This is probably a good time to learn that we can't leave the secret room the way we came -- the door seems to have disappeared, and we can't BREAK WINDOW or CLEAN WINDOW or MOVE SAFE.  But we can OPEN WINDOW -- it allows us to pop through onto the veranda, then shuts tight again.

So what are still we missing for our bomb construction?  We need a length of fuse and some electrical wiring, and there's a good chance we might find both in the basement.  Oh, wait -- the FUSE the skeleton gave us is actually a very short fuse, not an electrical fuse as I was picturing.  We LIGHT TORCH using the matches, and now we can go down to the cellar.  There's a spool of electrical wire right here, perfect for our needs, and we find a barrel of gunpowder in the arsenal room to the south... I opt not to hang around with my blazing torch, however. 

The wine cellar to the east reveals the source of a strong smell noted when we entered -- a rotting cask of chablis, as well as a monster, who lacks even the courtesy to wait for us to make a move, interrupting our typing with repeated attacks!  With four hits, we're dead, and need to restart.  So we'll need to be quicker about leaving the room, or, presumably, dispatching the creature somehow.

On my second go, I focus on this goal first -- only to find that I can't SHOOT MONSTER and when I cooperate with the parser by trying to KILL MONSTER, the gun isn't loaded.  LOAD GUN reveals that YOU DON'T HAVE EVERYTHING YOU NEED -- and while we have a source of gunpowder, we're short of ammunition.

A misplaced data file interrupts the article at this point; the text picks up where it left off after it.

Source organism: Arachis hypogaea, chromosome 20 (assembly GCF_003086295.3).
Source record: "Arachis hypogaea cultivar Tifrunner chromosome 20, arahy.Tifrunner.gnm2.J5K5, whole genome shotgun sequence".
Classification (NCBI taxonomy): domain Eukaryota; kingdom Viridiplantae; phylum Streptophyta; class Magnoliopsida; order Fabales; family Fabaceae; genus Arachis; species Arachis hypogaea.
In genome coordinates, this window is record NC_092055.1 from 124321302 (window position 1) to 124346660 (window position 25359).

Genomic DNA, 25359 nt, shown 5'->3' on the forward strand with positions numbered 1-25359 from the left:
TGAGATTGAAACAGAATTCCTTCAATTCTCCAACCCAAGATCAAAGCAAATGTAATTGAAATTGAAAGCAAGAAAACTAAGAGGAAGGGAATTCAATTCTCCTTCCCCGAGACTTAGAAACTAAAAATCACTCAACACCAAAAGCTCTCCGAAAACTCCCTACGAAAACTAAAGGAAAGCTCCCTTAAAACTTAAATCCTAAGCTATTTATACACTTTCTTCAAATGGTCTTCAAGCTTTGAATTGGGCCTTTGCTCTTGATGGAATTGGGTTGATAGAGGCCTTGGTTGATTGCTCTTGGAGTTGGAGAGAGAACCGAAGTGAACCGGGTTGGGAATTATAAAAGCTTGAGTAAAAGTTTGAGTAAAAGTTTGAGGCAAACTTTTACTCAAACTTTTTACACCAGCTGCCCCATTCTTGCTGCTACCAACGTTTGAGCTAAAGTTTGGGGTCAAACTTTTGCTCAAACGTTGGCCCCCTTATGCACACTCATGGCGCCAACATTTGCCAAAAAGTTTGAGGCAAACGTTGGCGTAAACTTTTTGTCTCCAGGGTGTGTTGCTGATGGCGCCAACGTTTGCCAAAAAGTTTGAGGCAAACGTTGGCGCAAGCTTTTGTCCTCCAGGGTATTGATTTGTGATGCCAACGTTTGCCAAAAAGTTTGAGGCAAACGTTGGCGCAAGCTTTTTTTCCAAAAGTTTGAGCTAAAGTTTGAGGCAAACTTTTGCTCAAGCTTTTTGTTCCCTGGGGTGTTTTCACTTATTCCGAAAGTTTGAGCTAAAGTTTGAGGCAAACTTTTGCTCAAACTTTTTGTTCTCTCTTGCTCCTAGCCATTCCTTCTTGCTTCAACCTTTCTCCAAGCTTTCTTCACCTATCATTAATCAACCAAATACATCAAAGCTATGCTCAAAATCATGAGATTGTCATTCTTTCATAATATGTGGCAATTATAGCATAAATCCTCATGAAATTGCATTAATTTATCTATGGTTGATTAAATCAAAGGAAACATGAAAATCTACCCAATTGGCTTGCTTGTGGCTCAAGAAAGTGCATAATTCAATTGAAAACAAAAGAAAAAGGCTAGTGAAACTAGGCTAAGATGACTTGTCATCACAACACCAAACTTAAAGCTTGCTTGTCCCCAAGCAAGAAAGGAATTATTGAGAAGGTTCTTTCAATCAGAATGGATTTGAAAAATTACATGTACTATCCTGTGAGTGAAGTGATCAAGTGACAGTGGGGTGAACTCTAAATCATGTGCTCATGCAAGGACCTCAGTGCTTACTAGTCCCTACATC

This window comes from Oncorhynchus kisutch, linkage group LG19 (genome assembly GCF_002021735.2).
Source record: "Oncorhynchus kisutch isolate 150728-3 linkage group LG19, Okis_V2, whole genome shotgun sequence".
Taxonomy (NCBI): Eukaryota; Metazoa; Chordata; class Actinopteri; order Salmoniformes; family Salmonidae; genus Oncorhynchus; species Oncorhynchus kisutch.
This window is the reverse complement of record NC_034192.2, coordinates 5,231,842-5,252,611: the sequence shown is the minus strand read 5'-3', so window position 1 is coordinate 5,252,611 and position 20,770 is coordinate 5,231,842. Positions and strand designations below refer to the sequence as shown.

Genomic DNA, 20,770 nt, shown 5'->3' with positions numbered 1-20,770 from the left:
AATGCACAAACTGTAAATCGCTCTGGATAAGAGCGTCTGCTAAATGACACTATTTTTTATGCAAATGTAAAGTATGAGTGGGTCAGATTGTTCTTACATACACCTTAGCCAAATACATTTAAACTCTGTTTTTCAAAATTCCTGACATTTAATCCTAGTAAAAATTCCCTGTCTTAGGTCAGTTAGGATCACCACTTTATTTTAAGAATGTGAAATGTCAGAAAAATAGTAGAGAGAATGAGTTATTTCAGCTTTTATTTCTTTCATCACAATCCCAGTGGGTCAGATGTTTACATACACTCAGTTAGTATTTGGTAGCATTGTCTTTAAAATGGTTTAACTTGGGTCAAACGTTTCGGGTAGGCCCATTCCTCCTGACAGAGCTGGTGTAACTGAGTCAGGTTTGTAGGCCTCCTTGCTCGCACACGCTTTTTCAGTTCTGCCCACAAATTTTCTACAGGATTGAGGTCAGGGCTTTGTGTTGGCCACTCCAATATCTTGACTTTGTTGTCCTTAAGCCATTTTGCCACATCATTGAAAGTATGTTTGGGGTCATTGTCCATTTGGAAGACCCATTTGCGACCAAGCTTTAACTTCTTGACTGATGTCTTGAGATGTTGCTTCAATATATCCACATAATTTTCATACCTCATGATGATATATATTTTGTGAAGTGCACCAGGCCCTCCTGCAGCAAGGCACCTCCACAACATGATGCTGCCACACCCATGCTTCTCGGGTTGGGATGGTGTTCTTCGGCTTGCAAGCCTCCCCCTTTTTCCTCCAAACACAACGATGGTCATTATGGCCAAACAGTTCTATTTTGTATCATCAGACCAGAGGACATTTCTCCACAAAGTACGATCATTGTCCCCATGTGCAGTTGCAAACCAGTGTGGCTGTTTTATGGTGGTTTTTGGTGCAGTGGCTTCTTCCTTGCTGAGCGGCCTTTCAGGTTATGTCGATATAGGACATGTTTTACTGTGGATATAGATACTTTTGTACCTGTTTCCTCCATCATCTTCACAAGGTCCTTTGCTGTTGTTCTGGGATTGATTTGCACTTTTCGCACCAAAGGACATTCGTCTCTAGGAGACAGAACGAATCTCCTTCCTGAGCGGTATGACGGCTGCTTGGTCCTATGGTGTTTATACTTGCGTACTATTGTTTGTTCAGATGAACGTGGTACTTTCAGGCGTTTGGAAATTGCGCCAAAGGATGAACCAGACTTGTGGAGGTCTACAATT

So we actually have a puzzle here. While exploring some more, I find a small bug -- if we drop the rug anywhere at all, when we GET RUG again we reportedly DISCOVER A HIDDEN DOOR, though it only appears in the master bedroom where it's supposed to.  Maybe we don't need to deal with the monster at all -- we have everything we need to build the bomb now, I think.

Oddly, when we GET GUNPOWDER it doesn't show up in our inventory, but we're not allowed to get more, and the parser thinks we still don't have all the materials needed?  Ah, we have to GET POWDER -- GET GUNPOWDER is confused with the GUN, which I already had in inventory.  BUILD BOMB proves fatal, however, as apparently we were supposed to WIND CLOCK before we do so -- something none of the instructions we've found thought to mention.